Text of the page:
This is essentially it. The simulation can be run some number of times so as to evaluate the average results and other data that we might want. The key output is the waiting time but other output parameters such as load factor and system trap time are of interest.
There are, obviously, complications at each step of the program construction and much of the coding is tedious.
A number of "philosophical" considerations arise. For example, what dispatching algorithms should be used? Very little information is divulged by the elevator companies as to their dispatching logic. Some sales literature might mention "channeling", "destination dispatch" or some other term but no precise description is given as to what the system will do to control the assignment of calls to cars, the position of the cars, the triggers to invoke certain dispatching features and such other necessary information. Of necessity, the dispatching algorithm for a simulation program must, therefore, default to certain basic logical precepts that any well mannered elevator dispatching system would have. Among the obvious are such things as load non-stop, high and low call return, coincident calls and such similar items.
The use of the five-minute interval for traffic analysis derives from the original concepts established in the 1930's. At that time office building traffic was much more concentrated than it is today. The majority of people working in offices would arrive in the five minutes immediately before the starting time and leave in the five minutes following the finishing time. It was not uncommon to have up to 20% of the building population using the elevators in those five minute periods. Today traffic is much more dispersed and in any given five minutes it would be unusual to have more than 10% to 12% of the population using the elevators. For an evaluation of the elevator plant it would make more sense to look at a ten minute period but the five minute "standard' has become firmly established. Not that there is much difference; in the final analysis the results are quite similar so this is more of a discussion point for elevator aficionados.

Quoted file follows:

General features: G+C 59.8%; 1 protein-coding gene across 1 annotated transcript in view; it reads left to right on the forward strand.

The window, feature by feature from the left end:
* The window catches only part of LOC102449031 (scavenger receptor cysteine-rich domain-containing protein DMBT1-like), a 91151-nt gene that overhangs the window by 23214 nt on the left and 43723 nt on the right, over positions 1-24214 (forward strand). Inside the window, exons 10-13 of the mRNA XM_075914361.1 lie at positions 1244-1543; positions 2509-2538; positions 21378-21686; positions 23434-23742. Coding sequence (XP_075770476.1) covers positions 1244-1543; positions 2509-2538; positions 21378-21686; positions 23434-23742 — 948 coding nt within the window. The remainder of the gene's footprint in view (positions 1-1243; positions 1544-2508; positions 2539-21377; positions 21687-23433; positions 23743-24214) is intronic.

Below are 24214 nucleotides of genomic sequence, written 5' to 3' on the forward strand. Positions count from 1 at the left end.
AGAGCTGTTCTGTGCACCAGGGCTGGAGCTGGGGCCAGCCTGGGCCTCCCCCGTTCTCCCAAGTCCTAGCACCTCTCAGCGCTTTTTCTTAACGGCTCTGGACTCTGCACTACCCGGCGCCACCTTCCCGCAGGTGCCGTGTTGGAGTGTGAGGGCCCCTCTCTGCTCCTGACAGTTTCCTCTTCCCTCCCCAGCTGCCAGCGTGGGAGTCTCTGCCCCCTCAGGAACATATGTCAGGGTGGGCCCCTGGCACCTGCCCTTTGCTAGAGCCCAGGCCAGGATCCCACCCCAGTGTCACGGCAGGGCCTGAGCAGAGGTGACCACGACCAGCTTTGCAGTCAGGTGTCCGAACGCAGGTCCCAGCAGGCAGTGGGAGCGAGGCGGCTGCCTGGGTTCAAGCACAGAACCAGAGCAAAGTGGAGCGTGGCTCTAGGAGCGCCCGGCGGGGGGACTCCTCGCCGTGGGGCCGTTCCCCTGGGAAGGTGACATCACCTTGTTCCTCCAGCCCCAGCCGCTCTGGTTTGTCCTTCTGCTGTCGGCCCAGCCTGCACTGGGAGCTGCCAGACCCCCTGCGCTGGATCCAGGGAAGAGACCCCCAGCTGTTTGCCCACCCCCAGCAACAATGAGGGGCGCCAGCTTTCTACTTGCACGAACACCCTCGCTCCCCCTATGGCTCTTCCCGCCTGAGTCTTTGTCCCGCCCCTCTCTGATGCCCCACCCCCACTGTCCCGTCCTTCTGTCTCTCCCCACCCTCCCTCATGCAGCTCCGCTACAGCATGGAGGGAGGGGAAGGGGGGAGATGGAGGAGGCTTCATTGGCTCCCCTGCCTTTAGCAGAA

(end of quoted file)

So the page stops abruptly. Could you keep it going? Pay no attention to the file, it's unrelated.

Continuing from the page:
The results of simulations tend to be more relative than absolute. A simulation may show that a given group of elevators will give a 34 second waiting time during the busiest five minutes at noon time. But if measured on site on any given day the actual waiting time may be less or more. This is natural given the normal variations of traffic from day to day. What the simulation will show is how well a given group of elevators will perform compared to another group. This is quite adequate since the intent, on a new construction project, is to compete with neighbouring buildings and it is important to know how the new building design stacks up against the competition. Nor are there any absolute standards for such things as waiting time. Some studies have suggested that people waiting for an elevator become restive after a certain number of seconds but this is very much dependent on the objective conditions. In this respect elevators are like other forms of transportation: how long should we wait for a taxi or a bus or an airplane?